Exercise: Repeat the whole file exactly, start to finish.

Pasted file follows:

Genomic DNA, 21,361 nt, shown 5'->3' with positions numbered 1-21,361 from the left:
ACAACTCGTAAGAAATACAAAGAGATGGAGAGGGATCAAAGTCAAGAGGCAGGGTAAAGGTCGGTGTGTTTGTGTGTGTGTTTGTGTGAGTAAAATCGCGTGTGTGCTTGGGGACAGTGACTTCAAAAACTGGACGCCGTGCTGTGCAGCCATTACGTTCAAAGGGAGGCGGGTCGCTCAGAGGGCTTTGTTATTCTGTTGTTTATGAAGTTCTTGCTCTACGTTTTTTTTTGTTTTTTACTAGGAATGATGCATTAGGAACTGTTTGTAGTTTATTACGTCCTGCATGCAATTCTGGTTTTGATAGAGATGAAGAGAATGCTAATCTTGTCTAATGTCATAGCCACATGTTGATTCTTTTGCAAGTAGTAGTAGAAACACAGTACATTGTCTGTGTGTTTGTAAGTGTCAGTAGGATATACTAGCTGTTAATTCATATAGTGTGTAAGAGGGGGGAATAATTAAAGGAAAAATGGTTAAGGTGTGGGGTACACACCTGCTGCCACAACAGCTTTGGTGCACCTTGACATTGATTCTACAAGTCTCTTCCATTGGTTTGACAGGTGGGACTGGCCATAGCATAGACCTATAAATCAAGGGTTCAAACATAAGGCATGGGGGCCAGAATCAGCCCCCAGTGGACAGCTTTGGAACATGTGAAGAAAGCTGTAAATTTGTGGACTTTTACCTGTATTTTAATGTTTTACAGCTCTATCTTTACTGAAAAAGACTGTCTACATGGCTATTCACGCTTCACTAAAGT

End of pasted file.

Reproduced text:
Genomic DNA, 21,361 nt, shown 5'->3' with positions numbered 1-21,361 from the left:
ACAACTCGTAAGAAATACAAAGAGATGGAGAGGGATCAAAGTCAAGAGGCAGGGTAAAGGTCGGTGTGTTTGTGTGTGTGTTTGTGTGAGTAAAATCGCGTGTGTGCTTGGGGACAGTGACTTCAAAAACTGGACGCCGTGCTGTGCAGCCATTACGTTCAAAGGGAGGCGGGTCGCTCAGAGGGCTTTGTTATTCTGTTGTTTATGAAGTTCTTGCTCTACGTTTTTTTTTGTTTTTTACTAGGAATGATGCATTAGGAACTGTTTGTAGTTTATTACGTCCTGCATGCAATTCTGGTTTTGATAGAGATGAAGAGAATGCTAATCTTGTCTAATGTCATAGCCACATGTTGATTCTTTTGCAAGTAGTAGTAGAAACACAGTACATTGTCTGTGTGTTTGTAAGTGTCAGTAGGATATACTAGCTGTTAATTCATATAGTGTGTAAGAGGGGGGAATAATTAAAGGAAAAATGGTTAAGGTGTGGGGTACACACCTGCTGCCACAACAGCTTTGGTGCACCTTGACATTGATTCTACAAGTCTCTTCCATTGGTTTGACAGGTGGGACTGGCCATAGCATAGACCTATAAATCAAGGGTTCAAACATAAGGCATGGGGGCCAGAATCAGCCCCCAGTGGACAGCTTTGGAACATGTGAAGAAAGCTGTAAATTTGTGGACTTTTACCTGTATTTTAATGTTTTACAGCTCTATCTTTACTGAAAAAGACTGTCTACATGGCTATTCACGCTTCACTAAAGT